Easy days at Forster
  |  First Published: July 2012

Cold weather noticeably reduces fishing activity on the Mid North Coast and for locals, the throng of holidaymakers in the warmer times ebb to a barely noticeable trickle of strangers.

Much of the Winter fishing is done during daylight hours, though early morning starts and the prayer of a warming sunrise are enough to get some anglers out of comfortable beds.

There are still plenty of bream in the lake and a few stubborn big bream are holding on the snags and rocky shores of the rivers.

Many of the bream have made the run to the coast and increasing numbers of big bream are coming in off the beaches and rocks. Schools of bream often travel with the mullet that passed the pros’ nets in April and May and these gather along the headlands and at the ends of the beaches.

Low light periods at either end of the day are the best times to fish for the bream, though they are often caught throughout the day, especially as by-catch when fishing for pigs.

Targeting the bream on the beaches at night will produce good numbers, while worm and squid baits have been nailing plenty of school jew. There seem to be heaps of jew along the beaches and they too often follow the mullet schools and a bait cast in their way has a good chance of being eaten.

The beaches also offer the sport of the salmon and tailor that have pushed up from the south. Early reports of big tailor around Seal Rocks mean these fish should have pushed up to the Palms and Bennetts Head by now.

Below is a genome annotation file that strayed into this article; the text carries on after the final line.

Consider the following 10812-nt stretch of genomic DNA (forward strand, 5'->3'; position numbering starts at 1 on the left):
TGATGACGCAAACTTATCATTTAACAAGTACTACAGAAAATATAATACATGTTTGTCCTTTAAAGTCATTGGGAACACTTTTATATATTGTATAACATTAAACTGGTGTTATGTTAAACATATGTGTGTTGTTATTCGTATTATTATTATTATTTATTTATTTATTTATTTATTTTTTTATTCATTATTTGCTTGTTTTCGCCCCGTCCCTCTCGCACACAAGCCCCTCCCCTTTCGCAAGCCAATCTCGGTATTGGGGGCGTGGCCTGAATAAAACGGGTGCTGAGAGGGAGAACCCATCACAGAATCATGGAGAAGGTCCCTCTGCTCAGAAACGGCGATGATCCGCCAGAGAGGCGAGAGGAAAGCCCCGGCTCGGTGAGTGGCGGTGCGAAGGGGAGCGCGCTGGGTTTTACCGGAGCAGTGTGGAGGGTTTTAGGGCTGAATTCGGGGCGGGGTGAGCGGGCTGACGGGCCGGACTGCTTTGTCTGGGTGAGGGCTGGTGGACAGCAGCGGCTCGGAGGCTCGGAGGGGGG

While many like to throw pilchards and garfish baits for the tailor I love to spin for them with surface poppers. Metal lures, too, are very effective on the tailor and the further you can cast, the more water you will cover and perhaps reach the schools hanging a little wider.

Ensure the reel spool is as full as you can safely make it and the use of braided line will increase casting distance and your chances of fish.

The pigs have come on strong and after a poor showing last year, these mainstays of the high tide rock fishing are only too willing to snag a prawn, cunjevoi or bread bait.

The rocks at Burgess and Blueys beaches are good spots to target. Any crevice or deeper water with wash cover is worth a throw.

Blackfish can be targeted along the rocks with great success. Casting yabbies in a safe location at night is the way to collect a good bag of blackfish but weed under floats from rocks such as those at the north end of Elizabeth Beach can be successful, too.

The run of blackfish on the breakwall has suffered from the constant flushing of freshwater but they are still there during the run-out tide and are being targeted by the locals.

The breakwall jewfish have been spasmodic with live bait the best chance of a fish. Large bream are still stealing those live baits and altering the rig and style of fishing will score plenty of bream up to 45cm, around 1.5kg, so they are worth fishing for.


The lower lake is still producing flathead to 60cm but you will have to work for them.

They are mostly scattered around the oyster leases and are caught as a mixed bag with bream and leatherjackets.

Bait fishing is a very relaxing and productive way to target the fish, although casting soft plastics is far more active.

Anyone who wants a quick and easy meal should try the eastern side of Wallis Lake with fish baits or squid for the numbers of leatherjackets that seem to collect there during the Winter.

There will also be a lot of pesky juvenile snapper and bream but there also are some big flathead that are attracted by the small fish activity.

Big bream can be found holding over the weed flats of the lake and baits suspended over the weed will find the fish more receptive than anchoring it in the weed.

Finding sand patches and dropping baits into them can be very productive for the bream and fan-belly leatherjackets.

For my money I’d be concentrating on the beaches and rocks or close inshore this month. The seas should be settled and provide an easy fish offshore, where flathead and snapper will be on the list.

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